The current knowledge structure is clearly dysfunctional and equally clearly illegitimate. The only hope is that a new generation of perceptive students (in the broad sense of all those who seek to know the world) will clearly see it so and insist upon changing it. This happened in the 1960s. At various other critical points in history student inspired movements, recognizing the disjunction between what is happening in the world and what they are being taught and fed by the media, were prepared to do something about it. There are signs, from Tehran to Athens and onto many European university campuses of such a movement. How the new generation of students in China will act must surely be of deep concern in the corridors of political power in Beijing.
A student-led and youthful revolutionary movement, with all of its evident uncertainties and problems, is a necessary but not sufficient condition to produce that revolution in mental conceptions that can lead us to a more rational solution to the current problems of endless growth.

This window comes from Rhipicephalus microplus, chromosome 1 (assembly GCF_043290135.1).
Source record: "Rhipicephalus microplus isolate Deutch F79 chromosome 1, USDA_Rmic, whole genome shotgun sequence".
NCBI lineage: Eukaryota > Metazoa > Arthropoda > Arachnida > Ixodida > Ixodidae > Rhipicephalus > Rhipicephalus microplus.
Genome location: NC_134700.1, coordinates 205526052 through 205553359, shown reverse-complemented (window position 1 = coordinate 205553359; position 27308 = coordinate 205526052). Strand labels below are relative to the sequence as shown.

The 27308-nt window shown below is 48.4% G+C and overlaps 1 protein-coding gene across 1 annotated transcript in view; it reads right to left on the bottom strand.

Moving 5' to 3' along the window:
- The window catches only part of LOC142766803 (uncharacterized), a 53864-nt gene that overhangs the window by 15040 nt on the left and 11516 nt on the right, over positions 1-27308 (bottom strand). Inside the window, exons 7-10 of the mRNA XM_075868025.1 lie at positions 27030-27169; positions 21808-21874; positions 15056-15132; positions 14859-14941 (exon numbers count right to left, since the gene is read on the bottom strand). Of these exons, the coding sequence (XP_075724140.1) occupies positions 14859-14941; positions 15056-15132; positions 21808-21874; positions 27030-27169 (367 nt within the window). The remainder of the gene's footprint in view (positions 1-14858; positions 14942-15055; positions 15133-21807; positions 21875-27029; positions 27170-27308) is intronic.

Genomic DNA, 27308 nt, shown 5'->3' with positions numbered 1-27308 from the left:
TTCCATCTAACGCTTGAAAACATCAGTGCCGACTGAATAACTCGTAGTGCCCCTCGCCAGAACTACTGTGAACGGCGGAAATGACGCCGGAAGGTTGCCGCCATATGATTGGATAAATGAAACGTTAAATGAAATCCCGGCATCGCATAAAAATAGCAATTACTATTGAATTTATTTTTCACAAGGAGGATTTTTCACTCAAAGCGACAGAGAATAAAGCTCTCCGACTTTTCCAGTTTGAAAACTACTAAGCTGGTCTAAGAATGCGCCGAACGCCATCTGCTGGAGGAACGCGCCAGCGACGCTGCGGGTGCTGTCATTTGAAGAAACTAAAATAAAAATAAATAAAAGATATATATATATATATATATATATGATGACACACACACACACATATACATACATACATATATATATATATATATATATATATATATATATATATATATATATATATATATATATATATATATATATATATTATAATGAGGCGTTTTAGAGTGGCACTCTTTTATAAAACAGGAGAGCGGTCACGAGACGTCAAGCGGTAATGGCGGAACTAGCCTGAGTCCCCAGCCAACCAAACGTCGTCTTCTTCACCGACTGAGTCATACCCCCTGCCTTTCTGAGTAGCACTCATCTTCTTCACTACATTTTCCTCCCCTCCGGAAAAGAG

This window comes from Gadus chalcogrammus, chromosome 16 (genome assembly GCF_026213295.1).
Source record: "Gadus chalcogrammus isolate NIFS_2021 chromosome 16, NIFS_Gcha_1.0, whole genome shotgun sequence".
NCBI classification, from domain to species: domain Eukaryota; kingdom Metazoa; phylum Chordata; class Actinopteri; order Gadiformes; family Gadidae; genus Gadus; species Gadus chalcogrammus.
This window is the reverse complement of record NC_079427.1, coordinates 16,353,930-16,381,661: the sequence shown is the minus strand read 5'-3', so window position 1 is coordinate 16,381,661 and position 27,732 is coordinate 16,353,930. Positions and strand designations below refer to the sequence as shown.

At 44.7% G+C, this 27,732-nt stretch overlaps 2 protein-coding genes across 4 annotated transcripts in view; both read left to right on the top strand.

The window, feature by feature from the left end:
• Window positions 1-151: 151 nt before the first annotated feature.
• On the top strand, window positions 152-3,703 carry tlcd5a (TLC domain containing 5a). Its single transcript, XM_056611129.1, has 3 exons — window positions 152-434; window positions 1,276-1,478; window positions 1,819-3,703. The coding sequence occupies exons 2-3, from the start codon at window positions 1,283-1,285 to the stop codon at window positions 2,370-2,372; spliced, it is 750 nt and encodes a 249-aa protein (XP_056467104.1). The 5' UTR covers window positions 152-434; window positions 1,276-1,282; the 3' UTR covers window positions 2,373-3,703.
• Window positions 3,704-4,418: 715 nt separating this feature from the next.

I feel that the action is elsewhere, that my students don’t really give a shit, that I’m somewhere I will hate to be more and more in the next decade or so.
An interesting piece by Toscano on Marx and religion:
In the contemporary study of religion as a factor of social change and political mobilisation, Marx is treated as a marginal reference at best, a ‘dead dog’ at worst. The global impasse, or even reversal, of a secularisation process that Marx appears to take for granted; the turbulent rise of explicitly religious forms of political subjectivity; the persistence or resurgence of religion both as a principle of political authority and a structuring presence in everyday life – these current trends seem to militate for the relegation of Marx to a historical moment (that of the European nineteenth-century), a political subject (the workers’ movement), and a notion of temporality (the one encompassed by notions of progress, development and revolution) which have been inexorably surpassed in a globalised scenario (whether we grasp this scenario through the differential lens of postcolonial critiques, the hegemonic and homogeneous prism of neoliberalism, or the bellicose culturalism of the infamous ‘clash of civilisations’). To compound this state of affairs, which could also be read in terms of a revenge of the sociology of religions against a Marxian ‘master narrative’ – and with all the apposite caveats regarding the discontinuities between Marx and historical Marxisms, practical and theoretical – we cannot ignore the significance of the religious question within the so-called ‘crisis of Marxism’ of the 1970s and onwards.